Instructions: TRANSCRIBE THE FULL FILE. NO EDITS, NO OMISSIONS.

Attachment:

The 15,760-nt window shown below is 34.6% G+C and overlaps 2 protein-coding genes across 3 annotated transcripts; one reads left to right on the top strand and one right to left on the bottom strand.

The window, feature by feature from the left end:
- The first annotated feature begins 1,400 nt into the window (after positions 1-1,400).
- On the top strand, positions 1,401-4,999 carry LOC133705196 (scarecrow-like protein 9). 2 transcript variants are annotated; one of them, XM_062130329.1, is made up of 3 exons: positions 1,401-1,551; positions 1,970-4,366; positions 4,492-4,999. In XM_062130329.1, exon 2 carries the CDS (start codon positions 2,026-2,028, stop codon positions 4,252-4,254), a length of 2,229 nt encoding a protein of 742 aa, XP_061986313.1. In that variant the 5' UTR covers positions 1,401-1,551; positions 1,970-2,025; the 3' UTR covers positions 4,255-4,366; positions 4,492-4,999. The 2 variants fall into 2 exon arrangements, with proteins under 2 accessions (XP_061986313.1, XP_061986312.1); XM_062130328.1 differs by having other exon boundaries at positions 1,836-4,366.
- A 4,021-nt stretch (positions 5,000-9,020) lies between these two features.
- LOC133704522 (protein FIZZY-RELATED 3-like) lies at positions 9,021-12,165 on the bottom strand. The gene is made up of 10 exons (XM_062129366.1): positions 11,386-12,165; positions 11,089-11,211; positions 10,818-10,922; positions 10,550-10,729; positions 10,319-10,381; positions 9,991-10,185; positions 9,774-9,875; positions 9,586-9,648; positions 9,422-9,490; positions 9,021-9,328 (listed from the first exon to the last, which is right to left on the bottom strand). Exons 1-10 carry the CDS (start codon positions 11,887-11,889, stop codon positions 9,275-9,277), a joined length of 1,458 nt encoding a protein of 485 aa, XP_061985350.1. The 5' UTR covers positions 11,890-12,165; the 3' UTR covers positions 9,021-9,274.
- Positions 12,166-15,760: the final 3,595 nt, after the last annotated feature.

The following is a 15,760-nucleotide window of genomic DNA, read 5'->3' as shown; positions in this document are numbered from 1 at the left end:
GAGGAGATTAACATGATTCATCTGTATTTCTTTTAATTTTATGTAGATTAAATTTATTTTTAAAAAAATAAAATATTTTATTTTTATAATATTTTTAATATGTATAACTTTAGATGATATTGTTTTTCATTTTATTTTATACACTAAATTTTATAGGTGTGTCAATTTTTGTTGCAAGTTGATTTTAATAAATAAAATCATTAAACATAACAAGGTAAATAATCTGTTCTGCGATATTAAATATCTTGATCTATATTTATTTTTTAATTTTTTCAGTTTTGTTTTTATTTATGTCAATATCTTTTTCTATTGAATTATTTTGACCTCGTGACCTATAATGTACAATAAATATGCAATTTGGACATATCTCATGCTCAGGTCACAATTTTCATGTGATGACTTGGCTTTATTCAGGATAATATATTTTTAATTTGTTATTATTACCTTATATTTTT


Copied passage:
The 15,760-nt window shown below is 34.6% G+C and overlaps 2 protein-coding genes across 3 annotated transcripts; one reads left to right on the top strand and one right to left on the bottom strand.

The window, feature by feature from the left end:
- The first annotated feature begins 1,400 nt into the window (after positions 1-1,400).
- On the top strand, positions 1,401-4,999 carry LOC133705196 (scarecrow-like protein 9). 2 transcript variants are annotated; one of them, XM_062130329.1, is made up of 3 exons: positions 1,401-1,551; positions 1,970-4,366; positions 4,492-4,999. In XM_062130329.1, exon 2 carries the CDS (start codon positions 2,026-2,028, stop codon positions 4,252-4,254), a length of 2,229 nt encoding a protein of 742 aa, XP_061986313.1. In that variant the 5' UTR covers positions 1,401-1,551; positions 1,970-2,025; the 3' UTR covers positions 4,255-4,366; positions 4,492-4,999. The 2 variants fall into 2 exon arrangements, with proteins under 2 accessions (XP_061986313.1, XP_061986312.1); XM_062130328.1 differs by having other exon boundaries at positions 1,836-4,366.
- A 4,021-nt stretch (positions 5,000-9,020) lies between these two features.
- LOC133704522 (protein FIZZY-RELATED 3-like) lies at positions 9,021-12,165 on the bottom strand. The gene is made up of 10 exons (XM_062129366.1): positions 11,386-12,165; positions 11,089-11,211; positions 10,818-10,922; positions 10,550-10,729; positions 10,319-10,381; positions 9,991-10,185; positions 9,774-9,875; positions 9,586-9,648; positions 9,422-9,490; positions 9,021-9,328 (listed from the first exon to the last, which is right to left on the bottom strand). Exons 1-10 carry the CDS (start codon positions 11,887-11,889, stop codon positions 9,275-9,277), a joined length of 1,458 nt encoding a protein of 485 aa, XP_061985350.1. The 5' UTR covers positions 11,890-12,165; the 3' UTR covers positions 9,021-9,274.
- Positions 12,166-15,760: the final 3,595 nt, after the last annotated feature.

The following is a 15,760-nucleotide window of genomic DNA, read 5'->3' as shown; positions in this document are numbered from 1 at the left end:
GAGGAGATTAACATGATTCATCTGTATTTCTTTTAATTTTATGTAGATTAAATTTATTTTTAAAAAAATAAAATATTTTATTTTTATAATATTTTTAATATGTATAACTTTAGATGATATTGTTTTTCATTTTATTTTATACACTAAATTTTATAGGTGTGTCAATTTTTGTTGCAAGTTGATTTTAATAAATAAAATCATTAAACATAACAAGGTAAATAATCTGTTCTGCGATATTAAATATCTTGATCTATATTTATTTTTTAATTTTTTCAGTTTTGTTTTTATTTATGTCAATATCTTTTTCTATTGAATTATTTTGACCTCGTGACCTATAATGTACAATAAATATGCAATTTGGACATATCTCATGCTCAGGTCACAATTTTCATGTGATGACTTGGCTTTATTCAGGATAATATATTTTTAATTTGTTATTATTACCTTATATTTTT